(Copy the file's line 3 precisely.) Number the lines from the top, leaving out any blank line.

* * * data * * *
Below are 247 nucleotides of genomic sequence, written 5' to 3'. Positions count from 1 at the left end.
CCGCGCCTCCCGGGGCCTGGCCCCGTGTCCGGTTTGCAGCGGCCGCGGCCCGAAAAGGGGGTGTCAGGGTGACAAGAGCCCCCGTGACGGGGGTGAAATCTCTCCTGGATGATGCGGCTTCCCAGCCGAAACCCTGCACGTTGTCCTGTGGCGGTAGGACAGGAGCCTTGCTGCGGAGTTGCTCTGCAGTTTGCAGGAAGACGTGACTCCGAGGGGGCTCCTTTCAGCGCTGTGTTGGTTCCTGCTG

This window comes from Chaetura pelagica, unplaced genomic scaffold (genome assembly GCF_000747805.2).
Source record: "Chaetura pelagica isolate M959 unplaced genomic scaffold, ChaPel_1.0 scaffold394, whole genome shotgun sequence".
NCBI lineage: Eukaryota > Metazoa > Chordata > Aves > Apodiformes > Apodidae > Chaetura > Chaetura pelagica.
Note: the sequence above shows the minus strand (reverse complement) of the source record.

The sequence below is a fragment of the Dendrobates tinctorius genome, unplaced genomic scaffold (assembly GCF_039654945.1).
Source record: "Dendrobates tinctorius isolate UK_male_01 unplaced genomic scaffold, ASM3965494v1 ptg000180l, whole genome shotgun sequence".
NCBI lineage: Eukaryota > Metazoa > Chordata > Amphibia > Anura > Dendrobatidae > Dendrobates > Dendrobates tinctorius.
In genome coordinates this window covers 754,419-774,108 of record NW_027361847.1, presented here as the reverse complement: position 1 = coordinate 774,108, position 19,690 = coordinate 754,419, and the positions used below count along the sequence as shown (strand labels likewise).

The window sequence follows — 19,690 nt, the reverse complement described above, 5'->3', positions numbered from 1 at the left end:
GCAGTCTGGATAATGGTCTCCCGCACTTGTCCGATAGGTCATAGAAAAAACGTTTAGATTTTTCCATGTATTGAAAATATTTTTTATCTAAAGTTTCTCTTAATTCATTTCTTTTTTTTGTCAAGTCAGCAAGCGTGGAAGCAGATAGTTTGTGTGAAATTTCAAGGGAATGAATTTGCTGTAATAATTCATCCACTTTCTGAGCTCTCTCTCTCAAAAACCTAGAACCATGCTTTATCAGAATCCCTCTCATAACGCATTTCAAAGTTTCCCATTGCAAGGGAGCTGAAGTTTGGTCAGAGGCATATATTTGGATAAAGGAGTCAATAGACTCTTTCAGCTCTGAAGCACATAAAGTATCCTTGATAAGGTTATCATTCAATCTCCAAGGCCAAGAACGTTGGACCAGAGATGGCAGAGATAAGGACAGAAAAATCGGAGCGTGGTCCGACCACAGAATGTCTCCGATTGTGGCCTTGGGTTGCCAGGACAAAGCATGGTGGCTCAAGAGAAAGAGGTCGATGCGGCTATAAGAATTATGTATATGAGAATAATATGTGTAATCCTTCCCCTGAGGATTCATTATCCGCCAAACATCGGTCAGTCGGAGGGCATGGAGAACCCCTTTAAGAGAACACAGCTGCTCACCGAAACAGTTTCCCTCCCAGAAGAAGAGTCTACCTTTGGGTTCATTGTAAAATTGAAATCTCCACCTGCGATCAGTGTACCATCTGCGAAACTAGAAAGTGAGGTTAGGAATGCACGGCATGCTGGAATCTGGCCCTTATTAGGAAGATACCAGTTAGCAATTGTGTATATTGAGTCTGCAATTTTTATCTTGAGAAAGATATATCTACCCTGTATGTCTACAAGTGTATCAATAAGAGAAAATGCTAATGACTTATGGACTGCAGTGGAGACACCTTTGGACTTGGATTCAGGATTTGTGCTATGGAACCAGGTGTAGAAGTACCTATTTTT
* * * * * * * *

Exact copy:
This window comes from Chaetura pelagica, unplaced genomic scaffold (genome assembly GCF_000747805.2).